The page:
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Publication numberUS3741065 A
Publication typeGrant
Publication dateJun 26, 1973
Filing dateJul 22, 1971
Priority dateJul 22, 1971
Publication numberUS 3741065 A, US 3741065A, US-A-3741065, US3741065 A, US3741065A
InventorsHarris W
Original AssigneeHarris W
Export CitationBiBTeX, EndNote, RefMan
External Links: USPTO, USPTO Assignment, Espacenet
Guitar slide bar apparatus
US 3741065 A
Abstract  available in
Images(1)
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Claims  available in
Description  (OCR text may contain errors)

0 i v United States Patent 1 1 1 3,741,065 Harris June 26, 1973 GUITAR SLIDE BAR APPARATUS Primary Examiner-Richard B. Wilkinson Assistant Examiner-Lawrence R; Franklin 7 z W ll E. 3017 E t 61 Inventor g gfi grgg Minneaspolis, Attorney-Ralph L. Dugger. Nickolas E. Westman et Minn. 55408 [22] Filed: July 22, 1971 [S7 ABSTR CT A 21 A l. N 165 199 1 pp 0 A fretted neck of a guitar having a plurality of strings spaced above the fretboard and slide bar apparatus that [52] US. Cl. 84/319 i ludes a tubular portion having a first end, a second [51] Int. Cl. Gl0d 3/00 d axially opposite the first end, a finger receiving [58] Field of Search 84/319 chamber opening through the first end and a frusto conical outer surface having a major base remote from [56] References C ted the first end, a cap portion integrally joined to the sec- UNITED STATES PATENTS ond end and having a curved outer surface, and a rolled 3,386,325 6/1968 Smith 84/319 length of Plastic film the finger receiving chamber 1,748,053 2/1930 Blair 84/319 that y be Cut Off to Provide for Selectively Sizing the 2,466,344 5/1949 Wright.... 84/319 effective opening of the finger receiving chamber to a 3,457,822 7/1969 Mull 84/319 given users finger. 2,435,512 2/1948 Richmond 84/319 9 Claims, 4 Drawing Figures Patented June 26, 1973 3,741,065

FIEE

INVENTOR. WILLIAM E. HARRIS lrrokMEys BACKGROUND OF THE INVENTION Slide bar apparatus having a finger receiving chamber that may be moved along the strings of a guitar and depress the strings onto the fretboard of the guitar, or moved along the stringers to provide a movable fret.

In the prior art it is old to use a metal tube having constant inner and outer diameters and being open at both ends. However, such do not provide the desirable features of this'invention that are set forth hereinafter.

SUMMARY OF THE INVENTION Slide bar apparatus for playing a guitar that includes a tubular portion having a first end and a finger receiving chamber and a curved cap portion integrally joined to the second end of the tubular portion, the axial length of the tubular portion being greater than the maximum transverse dimension thereof.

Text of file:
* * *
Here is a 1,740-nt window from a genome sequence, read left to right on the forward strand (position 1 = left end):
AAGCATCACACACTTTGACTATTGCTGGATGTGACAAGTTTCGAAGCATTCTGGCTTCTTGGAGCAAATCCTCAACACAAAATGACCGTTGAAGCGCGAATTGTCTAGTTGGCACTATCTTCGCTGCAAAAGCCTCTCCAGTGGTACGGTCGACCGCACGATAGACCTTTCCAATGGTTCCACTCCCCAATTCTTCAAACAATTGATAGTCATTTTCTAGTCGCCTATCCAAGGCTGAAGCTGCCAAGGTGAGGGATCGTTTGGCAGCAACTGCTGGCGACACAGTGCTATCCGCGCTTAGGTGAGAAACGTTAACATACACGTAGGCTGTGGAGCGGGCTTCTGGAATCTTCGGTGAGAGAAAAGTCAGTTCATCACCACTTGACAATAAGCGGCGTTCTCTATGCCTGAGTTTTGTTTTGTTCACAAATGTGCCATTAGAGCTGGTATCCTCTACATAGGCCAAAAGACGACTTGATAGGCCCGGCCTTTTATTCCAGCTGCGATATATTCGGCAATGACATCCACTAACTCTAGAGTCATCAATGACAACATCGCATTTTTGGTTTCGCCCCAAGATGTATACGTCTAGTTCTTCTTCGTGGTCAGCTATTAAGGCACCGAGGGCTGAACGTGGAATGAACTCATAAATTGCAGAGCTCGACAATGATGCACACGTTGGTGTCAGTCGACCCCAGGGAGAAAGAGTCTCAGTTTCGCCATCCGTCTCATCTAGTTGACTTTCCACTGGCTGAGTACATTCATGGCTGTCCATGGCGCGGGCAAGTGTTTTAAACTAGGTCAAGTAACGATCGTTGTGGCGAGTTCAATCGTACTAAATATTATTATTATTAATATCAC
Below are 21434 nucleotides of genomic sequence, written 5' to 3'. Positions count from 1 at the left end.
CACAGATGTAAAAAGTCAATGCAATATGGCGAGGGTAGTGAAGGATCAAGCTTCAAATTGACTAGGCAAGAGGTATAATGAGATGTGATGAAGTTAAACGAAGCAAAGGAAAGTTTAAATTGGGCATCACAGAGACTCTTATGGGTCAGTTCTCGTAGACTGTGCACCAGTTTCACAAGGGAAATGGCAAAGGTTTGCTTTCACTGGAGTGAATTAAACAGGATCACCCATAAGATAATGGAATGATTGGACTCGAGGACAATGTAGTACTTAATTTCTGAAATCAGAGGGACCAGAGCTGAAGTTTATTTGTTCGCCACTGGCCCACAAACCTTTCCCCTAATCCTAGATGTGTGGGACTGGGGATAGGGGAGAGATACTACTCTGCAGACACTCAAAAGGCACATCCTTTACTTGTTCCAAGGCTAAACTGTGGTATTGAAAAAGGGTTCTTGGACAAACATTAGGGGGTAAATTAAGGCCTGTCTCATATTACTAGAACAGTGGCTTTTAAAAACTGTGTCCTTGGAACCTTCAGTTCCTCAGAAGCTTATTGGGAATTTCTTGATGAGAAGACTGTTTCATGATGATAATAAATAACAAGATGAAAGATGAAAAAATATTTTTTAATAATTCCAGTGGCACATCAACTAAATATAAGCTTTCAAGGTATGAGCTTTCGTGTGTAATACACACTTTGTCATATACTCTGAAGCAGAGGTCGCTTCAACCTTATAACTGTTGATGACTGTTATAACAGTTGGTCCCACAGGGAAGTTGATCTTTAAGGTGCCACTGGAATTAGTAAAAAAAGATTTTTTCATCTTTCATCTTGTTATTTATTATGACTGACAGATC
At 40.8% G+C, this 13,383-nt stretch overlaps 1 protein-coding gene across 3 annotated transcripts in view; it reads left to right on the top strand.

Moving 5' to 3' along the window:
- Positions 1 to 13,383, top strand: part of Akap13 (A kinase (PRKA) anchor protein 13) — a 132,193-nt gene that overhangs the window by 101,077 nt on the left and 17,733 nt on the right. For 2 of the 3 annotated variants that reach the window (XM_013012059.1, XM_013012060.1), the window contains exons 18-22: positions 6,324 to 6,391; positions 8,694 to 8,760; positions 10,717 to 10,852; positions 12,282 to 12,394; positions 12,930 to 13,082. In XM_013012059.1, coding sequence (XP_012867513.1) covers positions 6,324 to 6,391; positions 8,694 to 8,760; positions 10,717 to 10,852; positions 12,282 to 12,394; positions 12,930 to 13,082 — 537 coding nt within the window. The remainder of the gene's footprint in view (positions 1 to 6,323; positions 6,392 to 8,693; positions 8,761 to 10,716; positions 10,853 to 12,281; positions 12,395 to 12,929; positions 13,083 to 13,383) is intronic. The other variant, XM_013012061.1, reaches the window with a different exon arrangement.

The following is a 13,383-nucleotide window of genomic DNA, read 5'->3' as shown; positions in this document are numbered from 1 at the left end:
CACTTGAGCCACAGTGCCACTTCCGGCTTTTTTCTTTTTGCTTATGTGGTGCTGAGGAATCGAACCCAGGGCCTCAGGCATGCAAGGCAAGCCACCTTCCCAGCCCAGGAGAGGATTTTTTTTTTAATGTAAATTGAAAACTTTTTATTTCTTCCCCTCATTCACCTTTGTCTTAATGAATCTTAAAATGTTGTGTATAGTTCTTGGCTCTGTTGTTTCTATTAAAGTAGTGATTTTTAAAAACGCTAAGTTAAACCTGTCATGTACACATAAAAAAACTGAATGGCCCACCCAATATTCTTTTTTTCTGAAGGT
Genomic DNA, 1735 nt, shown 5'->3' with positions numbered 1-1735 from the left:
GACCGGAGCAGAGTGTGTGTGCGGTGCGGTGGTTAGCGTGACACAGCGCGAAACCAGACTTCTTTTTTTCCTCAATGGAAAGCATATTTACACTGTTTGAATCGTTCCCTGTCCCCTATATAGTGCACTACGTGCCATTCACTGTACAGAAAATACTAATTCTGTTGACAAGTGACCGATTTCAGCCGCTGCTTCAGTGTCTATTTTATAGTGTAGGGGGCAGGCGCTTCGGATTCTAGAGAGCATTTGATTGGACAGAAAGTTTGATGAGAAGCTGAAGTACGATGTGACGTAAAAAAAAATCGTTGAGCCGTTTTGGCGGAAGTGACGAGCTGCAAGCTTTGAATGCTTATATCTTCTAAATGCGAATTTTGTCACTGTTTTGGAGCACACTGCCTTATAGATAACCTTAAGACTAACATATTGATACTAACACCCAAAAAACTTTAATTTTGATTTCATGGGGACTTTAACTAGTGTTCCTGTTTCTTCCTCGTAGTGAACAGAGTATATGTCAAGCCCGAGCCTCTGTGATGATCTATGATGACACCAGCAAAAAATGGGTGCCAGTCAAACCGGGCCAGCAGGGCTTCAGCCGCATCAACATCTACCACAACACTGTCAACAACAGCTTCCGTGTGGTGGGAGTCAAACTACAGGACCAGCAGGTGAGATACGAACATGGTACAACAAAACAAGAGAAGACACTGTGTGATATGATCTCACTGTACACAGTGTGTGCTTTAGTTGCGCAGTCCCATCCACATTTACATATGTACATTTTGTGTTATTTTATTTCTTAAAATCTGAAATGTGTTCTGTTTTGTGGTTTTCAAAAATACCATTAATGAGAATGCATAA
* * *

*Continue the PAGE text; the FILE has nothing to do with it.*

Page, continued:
One of the objects of this invention is to provide a new and novel slide bar member having a tubular portion with a frusto-conical outer surface. Another object of this invention is to provide new and novel slide bar apparatus having a finger receiving chamber and a roll of plastic film to accommodate sizing the chamber to an individuals finger.

BRIEF DESCRIPTION OF THE DRAWINGS FIG. 1 is a fragmentary plan view of a guitar neck portion and the apparatus of this invention;

FIG. 2 is an enlarged perspective view 'of part of the structure shown in FIG. 1;

FIG. 3 is a cross-sectional view of the apparatus of this invention; and

FIG. 4 is an end view of the structure of this invention, said view being generally taken along the line and in the direction of the arrows 4-4 of FIG. 3.

Referring now to FIGS. 1 and 2, there is shown the neck portion of a guitar, generally designated 10, that includes a plurality of strings 11' secured to the head 12 and extended over the nut 13 to normally'be retained spaced from the fretboard 14 on the neck 15, but during playing, movable into contact with the fretboard-In order to facilitate moving one or more of the strings into contact with the fretboard or providing a movable fret slidable on the tops of the strings, the bar slide apparatus, generally designated 20,- of this invention includes a slide having an axially elongated tubular portion 21 that has a circular cylindrical inner surface 19 and a cap end portion 22 integrally joined to tubular portion 21. The axially length of tubular portion 21 is greater than the dimension of the transverse spacing of the outer most strings in overhanging relationship to the fretboard. The outer surface 23 of the tubular portion is frusto conical and smooth, the major base end of the tubular portion being joined to the end portion 22. The angle of divergence of surface 23 relative the central axis L-L of the finger piece is preferrably in the range of 25; i.e. in the direction toward the end portion to compensate for the angle of the little finger relative the'strings. Preferrably the axial length of the tubular portion 21 is more than twice as great as the major base-dimension F of surface 23.

End portion 22 is in the shape of a spherical segment with a radius of curvature substantially greater than one-half the dimension of the major base of surface 23 while the thickness to the segment is preferrably equal to or less than one-half of said radius of curvature. Asv